Although she came of age in poor, outcast Dublin during the 1920s and 30s, Margaret Duffy too had a special First Communion when her mother, who cleaned the homes of middle-class Dubliners, procured a cast-off dress for her daughter: “It was white jap silk and it was very pretty with little flowers embroidered in silk thread,” Duffy later recalled. “It was a party dress that belonged to one of the little girls where Mammy worked.”6 Mary Foran, born in a tenement house in Dublin, was only able to make her First Communion when another local girl died and Foran’s grandmother secured the girl’s dress for Mary.7 First Communion was a rite of passage that had more than religious meaning; it also established and reinforced bonds between girls and their mothers or grandmothers.
We need to know much more about the roles that popular Catholicism played in forming girls’ identities and, significantly, the effects that girls had on religious life in the past. The First Communion dress is a good place to start. Studying it not only gives us access to the experiences and sometimes thoughts of girls in the past, but tells us also how, by focusing on fashion and faith, Irish girls and women made Catholicism their own.
The material culture of girls’ lives — particularly what they wore, and what that meant — can reveal much about their surprising agency in the patriarchal past. First Communion dresses, past and present, reflect status, wealth, and a commitment to faith, but they also tell us much more. They remind us not to dismiss as ridiculous or frivolous the material lives of girls and women. They also suggest that the relationship between girls, material culture, and religion — in Ireland and beyond — requires further study.
Cara Delay, “Ever So Holy: Girls, Mothers, and Catholicism in Irish Women’s Life-Writings, 1850-1950,” in The Country of the Young: Interpretations of Youth and Childhood in Irish Culture, eds. Kelly Matthews and John Countryman, 10-30. Dublin: Four Courts Press, 2013.
- Rev. J. Furniss, Books for Children and Young Persons, Also, for First Communions, Missions, Retreats, Sunday Schools. Book I: Almighty God (Dublin: James Duffy Sons and Co., 1872), 4. Return to text.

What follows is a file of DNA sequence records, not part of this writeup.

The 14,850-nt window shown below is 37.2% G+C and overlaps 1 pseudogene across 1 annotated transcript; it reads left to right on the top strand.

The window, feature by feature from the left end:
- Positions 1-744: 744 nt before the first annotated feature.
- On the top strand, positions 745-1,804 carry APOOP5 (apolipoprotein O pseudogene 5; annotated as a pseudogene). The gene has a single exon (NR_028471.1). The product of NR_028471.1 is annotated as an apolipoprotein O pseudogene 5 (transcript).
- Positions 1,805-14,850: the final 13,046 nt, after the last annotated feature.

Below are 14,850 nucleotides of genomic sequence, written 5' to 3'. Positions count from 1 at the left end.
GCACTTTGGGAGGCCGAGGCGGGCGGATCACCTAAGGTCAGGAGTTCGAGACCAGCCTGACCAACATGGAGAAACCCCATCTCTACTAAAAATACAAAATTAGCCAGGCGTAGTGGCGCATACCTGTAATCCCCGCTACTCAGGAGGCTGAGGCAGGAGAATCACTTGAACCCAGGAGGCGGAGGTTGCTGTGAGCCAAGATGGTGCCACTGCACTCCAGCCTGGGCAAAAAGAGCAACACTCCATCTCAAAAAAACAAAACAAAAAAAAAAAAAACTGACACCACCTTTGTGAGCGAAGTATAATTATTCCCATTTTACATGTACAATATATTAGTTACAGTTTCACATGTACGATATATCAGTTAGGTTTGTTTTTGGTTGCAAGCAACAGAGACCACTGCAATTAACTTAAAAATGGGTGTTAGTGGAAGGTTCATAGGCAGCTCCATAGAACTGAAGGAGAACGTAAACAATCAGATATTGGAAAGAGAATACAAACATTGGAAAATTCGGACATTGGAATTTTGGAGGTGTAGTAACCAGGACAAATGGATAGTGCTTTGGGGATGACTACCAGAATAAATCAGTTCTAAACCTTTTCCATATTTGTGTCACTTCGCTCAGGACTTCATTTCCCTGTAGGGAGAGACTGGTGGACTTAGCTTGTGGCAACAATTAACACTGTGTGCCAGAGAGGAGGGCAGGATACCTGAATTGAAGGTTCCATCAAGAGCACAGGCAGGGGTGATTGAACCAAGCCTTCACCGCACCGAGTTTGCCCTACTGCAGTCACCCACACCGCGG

- Ibid. Return to text.
- Tilly Blanchfield, oral history, Athy, County Kildare, 1920s, in No Shoes in Summer: Days To Remember, ed. Mary Ryan, Seán Browne and Kevin Gilmour (Dublin: Wolfhound Press, 1995), 81. Return to text.
- Pádraig Ua Cnáimhsí, Róise Rua: An Island Memoir, trans. J.J. Keaveny (Cork: Mercier Press, 2009), 46. Return to text.
- Christina McKenna, My Mother Wore a Yellow Dress (Glasgow: Neil Wilson Publishing, 2004), 19. Return to text.
- Margaret Duffy, oral history, Dublin City, 1920s-30s, in No Shoes in Summer, 39. Return to text.
- Ben Savage and Terry Fagan, Memories from Corporation Buildings and Foley Street (Dublin: The North Inner City Folklore Project, 1992), 20. Return to text.
A question that I’ve never had before – white dresses for communions. When did white become the color of choice? Until seeing the frothy dress pictured above, I never thought about the connection to wedding dresses. I know white came into wedding fashion with Victoria, but when did white become customary for first communion?
The Catholic Church in Ireland, having been exposed as incredibly corrupt, guilty of shocking crimes against children on a very broad scale and headed by venal liars, has reached a point where it should be irrelevant to normal life. It’s strangle hold on Irish politics has been broken at last. It has taken a long time for Ireland to win freedom – first from the British and now from the medievalism of the church but perhaps that day has come. These absurd dresses should be burned in public bonfires and the churches turned into condom shops and women’s health clinics, except for a few reserved for gay weddings.